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Russian Officials No Longer Dispute Doping Program, Report Says

DAVID GREENE, HOST:

Russian officials finally are saying, yes, there was widespread doping that involved many of the country's Olympic athletes. The New York Times reported last night that Russian sports officials, after denying this scheme for years, admitted what they described as an institutional conspiracy. This follows the release earlier this month of a final report done for the World Anti-Doping Agency, which details widespread state-sponsored doping in Russia from 2011 to 2015. And for more on this, we're joined by journalist Hajo Seppelt. His series of explosive documentaries for German broadcaster ARD were instrumental in revealing the extent of Russian doping, and he's on the line. Good morning.

HAJO SEPPELT: Good morning.

GREENE: So are you surprised by what you read in The New York Times?

SEPPELT: I was surprised that they did it, that they admitted it. I'm not surprised about the content because it was clear enough. The evidence was overwhelming that Russia has created, has performed state-supported doping for years. This was not a surprise for me.

GREENE: So you basically are seeing an admission of much of what you knew has been true for some time now as you've been digging into this.

SEPPELT: Yes, I would say it this way - interesting that RUSADA, at the beginning, said, OK, we have to admit now today to be - to be read in The New York Times that it was an institutional conspiracy. That is really interesting because it confirms exactly what the chief investigator of the World Anti-Doping Agency, McLaren, has said a few days ago in his London press conference. So now we can say, at least according to that information - The New York Times - that there's no doubt anymore about a state-sponsored doping system in Russia.

GREENE: But there are - there do seem to be some reasons for doubt potentially. Just a couple of things to note - I mean, the reports in the Russian media this morning suggesting that these officials may have spoken out of turn. At least that's what the Russian state-sponsored media is suggesting. And even the officials who spoke to The New York Times said this doping was not state-sponsored. Is that an important distinction?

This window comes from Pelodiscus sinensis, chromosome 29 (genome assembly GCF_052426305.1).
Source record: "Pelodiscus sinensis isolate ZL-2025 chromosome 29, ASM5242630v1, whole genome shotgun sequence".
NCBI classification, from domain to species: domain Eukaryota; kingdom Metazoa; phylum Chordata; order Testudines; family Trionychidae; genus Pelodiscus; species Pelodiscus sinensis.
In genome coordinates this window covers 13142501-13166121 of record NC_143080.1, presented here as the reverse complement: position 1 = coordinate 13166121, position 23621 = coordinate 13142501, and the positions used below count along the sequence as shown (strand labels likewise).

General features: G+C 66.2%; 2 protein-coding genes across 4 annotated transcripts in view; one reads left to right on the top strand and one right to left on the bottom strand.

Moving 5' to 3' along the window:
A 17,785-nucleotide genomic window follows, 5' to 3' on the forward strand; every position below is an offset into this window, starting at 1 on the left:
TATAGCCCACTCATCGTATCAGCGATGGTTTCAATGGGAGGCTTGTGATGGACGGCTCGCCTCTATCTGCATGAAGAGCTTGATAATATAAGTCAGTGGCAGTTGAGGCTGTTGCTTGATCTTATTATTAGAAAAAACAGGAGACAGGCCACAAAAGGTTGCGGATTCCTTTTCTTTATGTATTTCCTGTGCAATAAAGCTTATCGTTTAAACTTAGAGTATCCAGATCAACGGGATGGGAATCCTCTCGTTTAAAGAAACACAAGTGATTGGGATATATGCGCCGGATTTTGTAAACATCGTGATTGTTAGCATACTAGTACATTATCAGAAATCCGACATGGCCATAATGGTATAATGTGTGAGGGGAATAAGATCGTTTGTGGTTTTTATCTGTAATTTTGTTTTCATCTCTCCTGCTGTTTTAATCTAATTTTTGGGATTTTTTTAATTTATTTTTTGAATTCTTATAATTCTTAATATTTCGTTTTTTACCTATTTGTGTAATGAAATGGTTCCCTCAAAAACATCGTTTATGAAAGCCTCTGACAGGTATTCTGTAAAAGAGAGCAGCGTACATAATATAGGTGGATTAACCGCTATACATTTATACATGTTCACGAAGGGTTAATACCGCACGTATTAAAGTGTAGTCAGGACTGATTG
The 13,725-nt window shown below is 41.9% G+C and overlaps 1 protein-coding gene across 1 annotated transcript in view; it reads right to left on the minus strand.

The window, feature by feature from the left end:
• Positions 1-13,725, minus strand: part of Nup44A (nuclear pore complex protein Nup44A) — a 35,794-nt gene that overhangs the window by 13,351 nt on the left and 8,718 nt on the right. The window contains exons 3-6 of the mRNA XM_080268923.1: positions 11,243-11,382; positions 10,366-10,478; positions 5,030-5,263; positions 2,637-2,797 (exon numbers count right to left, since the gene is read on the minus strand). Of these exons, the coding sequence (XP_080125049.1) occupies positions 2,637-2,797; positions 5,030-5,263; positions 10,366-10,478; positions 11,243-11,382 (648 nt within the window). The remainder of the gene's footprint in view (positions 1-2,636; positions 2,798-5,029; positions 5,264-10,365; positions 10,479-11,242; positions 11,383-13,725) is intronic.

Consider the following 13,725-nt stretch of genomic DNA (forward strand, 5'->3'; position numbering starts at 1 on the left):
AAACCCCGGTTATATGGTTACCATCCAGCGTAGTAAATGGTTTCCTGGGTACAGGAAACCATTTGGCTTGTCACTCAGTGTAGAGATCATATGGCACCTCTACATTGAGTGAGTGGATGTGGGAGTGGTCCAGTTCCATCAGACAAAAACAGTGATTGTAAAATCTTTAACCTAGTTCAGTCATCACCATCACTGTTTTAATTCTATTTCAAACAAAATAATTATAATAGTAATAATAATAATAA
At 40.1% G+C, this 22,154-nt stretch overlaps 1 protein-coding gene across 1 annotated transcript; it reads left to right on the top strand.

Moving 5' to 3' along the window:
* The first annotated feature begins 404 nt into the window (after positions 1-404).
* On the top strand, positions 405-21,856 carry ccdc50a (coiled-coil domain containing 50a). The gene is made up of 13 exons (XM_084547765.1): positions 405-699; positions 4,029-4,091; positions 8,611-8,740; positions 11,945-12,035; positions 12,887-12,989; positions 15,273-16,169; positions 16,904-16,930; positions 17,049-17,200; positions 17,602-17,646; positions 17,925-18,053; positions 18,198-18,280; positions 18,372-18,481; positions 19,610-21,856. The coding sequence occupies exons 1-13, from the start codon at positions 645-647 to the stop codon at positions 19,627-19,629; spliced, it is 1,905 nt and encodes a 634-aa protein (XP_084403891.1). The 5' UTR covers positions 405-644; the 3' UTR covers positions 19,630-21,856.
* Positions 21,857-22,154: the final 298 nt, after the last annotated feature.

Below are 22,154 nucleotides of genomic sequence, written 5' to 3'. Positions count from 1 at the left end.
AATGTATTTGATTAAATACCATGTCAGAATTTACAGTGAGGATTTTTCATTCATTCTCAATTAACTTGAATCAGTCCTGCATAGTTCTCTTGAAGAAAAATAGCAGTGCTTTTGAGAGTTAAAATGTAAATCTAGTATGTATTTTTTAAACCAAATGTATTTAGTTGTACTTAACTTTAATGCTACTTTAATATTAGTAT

SEPPELT: It's really - really interesting and, to be honest, confirms also the usual way that the whole Russian state media work that they now again try to deny the facts and say that it's out of context - what has been published in the New York Times. But to be honest, I wouldn't trust that. On the other hand, we have to say, if they talk about that the state was not involved, then you have to define what - what does it mean - state - and if maybe Mr. Putin himself...

GREENE: Vladimir Putin.

SEPPELT: ...And maybe some of those allies of him are not involved. It doesn't mean automatically that the Russian government was not involved. And Antseliovich in that interview confirmed clearly - the general director of the Russian anti-doping agency - that the sports ministry was involved and helped to cover up doping. So from my point of view, that shows clearly that we can talk about state-supported doping.

GREENE: OK, so I mean, obviously this is something that the Russian - even these officials saying it's not state-sponsored. But if they continue to say that this happened - it was a conspiracy, but it didn't go to the highest levels of government - will that satisfy investigators? Will it satisfy the Olympic Committee? Does this mean that the Russian Olympic program goes forward now with this off its back?

SEPPELT: My feeling is that the IOC - the International Olympic Committee - has seen now the overwhelming evidence based on the facts in the McLaren report and that they also understood now it makes no sense anymore that the Russians still continue to deny. So maybe the IOC or other international sports bodies told them, now you have to come forward with information. You have to regain your - your trust in the whole Olympic and global sports world. And if you can continue to deny it, it makes no sense.

GREENE: All right, well...

SEPPELT: From my point of view...

GREENE: ...We'll have to leave it there. We're out of time, sadly. That's investigative journalist Hajo Seppelt. Thanks so much for talking to us.

SEPPELT: OK, thank you. Bye-bye. Transcript provided by NPR, Copyright NPR.